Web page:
Cardiac MRI

Cardiac MRI consists of using MRI to study heart anatomy, physiology and pathology.

The main advantages of cardiac MRI in comparison with other techniques are:

  • better definition of soft tissues
  • use of different types of sequences improves diagnostic accuracy
  • no ionising radiation

The main limitation of MRI, compared to cardiac CT, is the poorer evaluation of the coronary arteries.

In addition, cardiac MRI employs some particular imaging planes.

Dark blood imaging involves spin echo sequences. Its main advantage is a fast acquisition that minimises respiratory and cardiac movement artefacts. Its main issue is a low signal/noise ratio and, therefore, a deficient spatial resolution. 

These can be T1, T2, or proton density weighted sequences:

  • T1 weighted sequences achieve better anatomic definition
  • T2 and PD weighted sequences reach better tissue characterization

White blood imaging involves gradient echo sequences and steady-state free precession MRI (SSFP). In practice, the difference between the two is that SSFP is less vulnerable to the T2* effect.

The main advantage of white blood imaging is its fast acquisition. It can obtain movement sequences and allows studying cardiac function and movement.

The most usual sequence of this group is phase contrast imaging. It encodes flux direction and speed, similarly to CSF flow studies.

These imaging techniques use additional 180º pulses to null signal from blood and other tissues, and, therefore, improve contrast.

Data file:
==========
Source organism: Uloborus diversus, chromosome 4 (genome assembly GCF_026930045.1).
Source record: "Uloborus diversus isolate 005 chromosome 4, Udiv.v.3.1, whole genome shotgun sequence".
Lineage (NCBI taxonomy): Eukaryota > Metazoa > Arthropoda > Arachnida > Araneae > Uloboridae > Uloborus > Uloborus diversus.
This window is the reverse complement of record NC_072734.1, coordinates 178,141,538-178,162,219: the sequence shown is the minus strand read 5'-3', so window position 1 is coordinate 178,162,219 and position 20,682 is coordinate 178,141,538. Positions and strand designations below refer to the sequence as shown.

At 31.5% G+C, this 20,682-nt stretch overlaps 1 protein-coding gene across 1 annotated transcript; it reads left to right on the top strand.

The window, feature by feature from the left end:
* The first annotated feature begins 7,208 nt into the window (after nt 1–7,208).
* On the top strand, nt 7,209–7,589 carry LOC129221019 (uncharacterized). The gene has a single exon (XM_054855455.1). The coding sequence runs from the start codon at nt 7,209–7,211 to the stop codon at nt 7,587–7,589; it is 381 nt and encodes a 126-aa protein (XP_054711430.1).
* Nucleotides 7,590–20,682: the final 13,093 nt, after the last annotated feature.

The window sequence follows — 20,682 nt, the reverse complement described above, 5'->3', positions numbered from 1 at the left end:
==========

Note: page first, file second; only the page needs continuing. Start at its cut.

The most used sequence is STIR.

These are T1 weighted, gradient-echo sequences. Image acquisition is performed 3 minutes after gadolinium contrast administration. If there is a hypoenhanced area, this implies a zone of myocardial infarction that is non-viable.

These are T1 weighted, gradient-echo sequences. Image acquisition is performed 10 minutes after gadolinium contrast administration. 

Focal myocardial fibrosis has a delayed gadolinium contrast wash out. So hyperenhancement indicates a myocardial scar, thus an evolved myocardial infarction.

Usually, an extra inversion pulse is used to improve contrast between fibrosis and the surrounding myocardium.

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Article information

rID: 41244
Sections: Physics, Approach
Synonyms or Alternate Spellings:
  • Cardio-MRI
  • Heart MRI

Cases and figures

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    Case 1: hypertrophic cardiomyopathy with cor triatriatum
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    PSIR sequence wit...
    Case 2: myocardial contusion
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    Corresponding lat...
    Case 3: fulminant myocarditis
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